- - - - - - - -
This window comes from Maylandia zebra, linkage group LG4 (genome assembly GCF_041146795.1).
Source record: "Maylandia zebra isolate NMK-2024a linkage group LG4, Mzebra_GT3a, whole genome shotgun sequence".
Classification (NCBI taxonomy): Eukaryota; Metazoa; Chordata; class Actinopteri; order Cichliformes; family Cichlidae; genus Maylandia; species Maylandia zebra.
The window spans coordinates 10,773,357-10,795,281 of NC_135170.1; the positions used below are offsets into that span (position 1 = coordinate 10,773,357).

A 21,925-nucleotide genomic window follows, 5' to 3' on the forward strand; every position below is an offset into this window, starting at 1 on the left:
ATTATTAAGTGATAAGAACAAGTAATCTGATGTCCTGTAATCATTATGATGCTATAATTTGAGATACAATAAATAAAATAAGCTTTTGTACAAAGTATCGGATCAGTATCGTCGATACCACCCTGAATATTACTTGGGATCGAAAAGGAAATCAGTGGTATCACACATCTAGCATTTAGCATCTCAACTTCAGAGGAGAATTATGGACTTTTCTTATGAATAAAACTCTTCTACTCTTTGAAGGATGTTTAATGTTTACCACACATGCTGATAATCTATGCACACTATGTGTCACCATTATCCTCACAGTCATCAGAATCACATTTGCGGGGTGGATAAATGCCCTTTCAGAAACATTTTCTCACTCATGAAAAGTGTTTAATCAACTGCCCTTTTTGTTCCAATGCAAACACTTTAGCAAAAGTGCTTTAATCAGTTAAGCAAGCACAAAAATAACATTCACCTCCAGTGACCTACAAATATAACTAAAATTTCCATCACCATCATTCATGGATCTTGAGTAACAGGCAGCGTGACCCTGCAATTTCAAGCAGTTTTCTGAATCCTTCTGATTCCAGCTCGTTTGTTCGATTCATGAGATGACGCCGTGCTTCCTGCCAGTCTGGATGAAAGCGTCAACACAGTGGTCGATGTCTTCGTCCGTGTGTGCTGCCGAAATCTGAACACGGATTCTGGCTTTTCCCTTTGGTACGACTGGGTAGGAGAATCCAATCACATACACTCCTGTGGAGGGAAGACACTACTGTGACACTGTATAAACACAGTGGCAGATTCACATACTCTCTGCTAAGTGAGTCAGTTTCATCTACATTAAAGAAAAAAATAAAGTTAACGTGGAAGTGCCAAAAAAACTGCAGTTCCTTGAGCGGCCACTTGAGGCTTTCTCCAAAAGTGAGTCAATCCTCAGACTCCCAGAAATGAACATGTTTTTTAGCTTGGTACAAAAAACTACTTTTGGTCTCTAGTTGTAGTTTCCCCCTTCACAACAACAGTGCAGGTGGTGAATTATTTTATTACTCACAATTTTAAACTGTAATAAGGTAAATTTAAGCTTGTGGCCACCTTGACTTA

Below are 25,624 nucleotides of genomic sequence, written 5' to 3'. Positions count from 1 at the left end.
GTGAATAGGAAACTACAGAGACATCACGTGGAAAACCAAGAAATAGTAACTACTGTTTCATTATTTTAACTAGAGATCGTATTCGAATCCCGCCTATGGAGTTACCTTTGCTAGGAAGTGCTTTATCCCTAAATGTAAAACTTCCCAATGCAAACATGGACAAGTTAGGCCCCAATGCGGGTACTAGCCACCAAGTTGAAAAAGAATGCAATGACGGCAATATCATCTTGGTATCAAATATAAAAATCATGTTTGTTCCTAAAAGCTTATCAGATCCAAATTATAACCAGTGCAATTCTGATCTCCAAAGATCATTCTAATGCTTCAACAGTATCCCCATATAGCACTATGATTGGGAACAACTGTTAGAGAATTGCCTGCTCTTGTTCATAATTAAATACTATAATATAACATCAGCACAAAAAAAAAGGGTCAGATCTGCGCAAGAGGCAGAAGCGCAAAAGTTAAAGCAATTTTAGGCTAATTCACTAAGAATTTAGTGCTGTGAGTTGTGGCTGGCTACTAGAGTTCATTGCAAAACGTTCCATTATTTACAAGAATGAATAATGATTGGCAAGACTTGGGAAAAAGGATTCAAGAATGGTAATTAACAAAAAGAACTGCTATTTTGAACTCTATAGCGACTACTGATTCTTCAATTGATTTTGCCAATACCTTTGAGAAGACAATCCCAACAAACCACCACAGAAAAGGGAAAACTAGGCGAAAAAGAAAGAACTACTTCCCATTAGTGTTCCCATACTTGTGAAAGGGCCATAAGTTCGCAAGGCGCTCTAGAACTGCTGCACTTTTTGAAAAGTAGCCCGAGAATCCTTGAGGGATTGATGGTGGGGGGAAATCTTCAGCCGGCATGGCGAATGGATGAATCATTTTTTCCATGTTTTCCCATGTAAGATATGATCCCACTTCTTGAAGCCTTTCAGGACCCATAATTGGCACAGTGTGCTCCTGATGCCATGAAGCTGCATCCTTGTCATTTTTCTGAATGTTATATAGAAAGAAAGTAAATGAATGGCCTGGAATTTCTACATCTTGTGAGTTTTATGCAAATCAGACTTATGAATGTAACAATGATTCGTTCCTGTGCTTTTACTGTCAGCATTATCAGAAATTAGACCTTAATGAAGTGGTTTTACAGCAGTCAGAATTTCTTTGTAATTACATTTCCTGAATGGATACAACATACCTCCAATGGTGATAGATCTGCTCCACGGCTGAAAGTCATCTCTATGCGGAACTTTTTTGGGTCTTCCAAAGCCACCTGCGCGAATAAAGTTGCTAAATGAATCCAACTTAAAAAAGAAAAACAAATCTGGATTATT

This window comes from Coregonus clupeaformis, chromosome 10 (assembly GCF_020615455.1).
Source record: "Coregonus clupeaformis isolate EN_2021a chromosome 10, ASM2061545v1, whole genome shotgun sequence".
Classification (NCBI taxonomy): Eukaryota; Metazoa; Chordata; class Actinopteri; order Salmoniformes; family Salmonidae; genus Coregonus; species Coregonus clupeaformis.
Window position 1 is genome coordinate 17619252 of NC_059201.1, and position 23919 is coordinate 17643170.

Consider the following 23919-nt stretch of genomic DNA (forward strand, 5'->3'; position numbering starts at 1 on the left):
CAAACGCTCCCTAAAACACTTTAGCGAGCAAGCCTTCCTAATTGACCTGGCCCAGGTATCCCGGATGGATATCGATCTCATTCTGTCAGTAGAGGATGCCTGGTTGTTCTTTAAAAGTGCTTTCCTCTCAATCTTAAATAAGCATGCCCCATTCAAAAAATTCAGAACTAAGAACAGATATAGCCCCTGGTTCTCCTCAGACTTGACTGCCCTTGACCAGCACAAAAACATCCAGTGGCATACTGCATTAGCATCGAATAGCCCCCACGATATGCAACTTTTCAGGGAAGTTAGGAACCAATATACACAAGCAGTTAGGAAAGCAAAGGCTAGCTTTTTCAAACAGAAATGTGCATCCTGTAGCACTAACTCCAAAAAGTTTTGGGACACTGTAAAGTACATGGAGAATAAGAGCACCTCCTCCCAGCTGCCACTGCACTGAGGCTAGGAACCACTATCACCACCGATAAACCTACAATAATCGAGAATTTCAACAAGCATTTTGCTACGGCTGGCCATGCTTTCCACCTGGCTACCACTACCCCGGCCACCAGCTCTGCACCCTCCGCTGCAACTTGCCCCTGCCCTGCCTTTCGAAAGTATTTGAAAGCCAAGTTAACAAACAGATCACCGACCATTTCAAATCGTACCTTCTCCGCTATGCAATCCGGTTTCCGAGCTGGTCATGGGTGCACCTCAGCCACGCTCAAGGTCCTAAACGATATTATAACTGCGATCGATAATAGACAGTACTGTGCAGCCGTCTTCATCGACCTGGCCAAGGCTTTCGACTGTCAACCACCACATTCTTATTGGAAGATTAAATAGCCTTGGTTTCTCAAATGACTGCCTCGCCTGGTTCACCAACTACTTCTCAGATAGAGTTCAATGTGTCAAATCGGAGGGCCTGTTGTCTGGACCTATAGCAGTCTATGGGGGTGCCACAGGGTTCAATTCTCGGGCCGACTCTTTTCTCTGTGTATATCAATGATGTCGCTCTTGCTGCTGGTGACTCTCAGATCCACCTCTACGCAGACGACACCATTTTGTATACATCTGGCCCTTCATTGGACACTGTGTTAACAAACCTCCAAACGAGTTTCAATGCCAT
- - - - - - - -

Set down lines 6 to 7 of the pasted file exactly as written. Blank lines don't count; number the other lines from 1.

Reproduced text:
ATTATTAAGTGATAAGAACAAGTAATCTGATGTCCTGTAATCATTATGATGCTATAATTTGAGATACAATAAATAAAATAAGCTTTTGTACAAAGTATCGGATCAGTATCGTCGATACCACCCTGAATATTACTTGGGATCGAAAAGGAAATCAGTGGTATCACACATCTAGCATTTAGCATCTCAACTTCAGAGGAGAATTATGGACTTTTCTTATGAATAAAACTCTTCTACTCTTTGAAGGATGTTTAATGTTTACCACACATGCTGATAATCTATGCACACTATGTGTCACCATTATCCTCACAGTCATCAGAATCACATTTGCGGGGTGGATAAATGCCCTTTCAGAAACATTTTCTCACTCATGAAAAGTGTTTAATCAACTGCCCTTTTTGTTCCAATGCAAACACTTTAGCAAAAGTGCTTTAATCAGTTAAGCAAGCACAAAAATAACATTCACCTCCAGTGACCTACAAATATAACTAAAATTTCCATCACCATCATTCATGGATCTTGAGTAACAGGCAGCGTGACCCTGCAATTTCAAGCAGTTTTCTGAATCCTTCTGATTCCAGCTCGTTTGTTCGATTCATGAGATGACGCCGTGCTTCCTGCCAGTCTGGATGAAAGCGTCAACACAGTGGTCGATGTCTTCGTCCGTGTGTGCTGCCGAAATCTGAACACGGATTCTGGCTTTTCCCTTTGGTACGACTGGGTAGGAGAATCCAATCACATACACTCCTGTGGAGGGAAGACACTACTGTGACACTGTATAAACACAGTGGCAGATTCACATACTCTCTGCTAAGTGAGTCAGTTTCATCTACATTAAAGAAAAAAATAAAGTTAACGTGGAAGTGCCAAAAAAACTGCAGTTCCTTGAGCGGCCACTTGAGGCTTTCTCCAAAAGTGAGTCAATCCTCAGACTCCCAGAAATGAACATGTTTTTTAGCTTGGTACAAAAAACTACTTTTGGTCTCTAGTTGTAGTTTCCCCCTTCACAACAACAGTGCAGGTGGTGAATTATTTTATTACTCACAATTTTAAACTGTAATAAGGTAAATTTAAGCTTGTGGCCACCTTGACTTA

Below are 25,624 nucleotides of genomic sequence, written 5' to 3'. Positions count from 1 at the left end.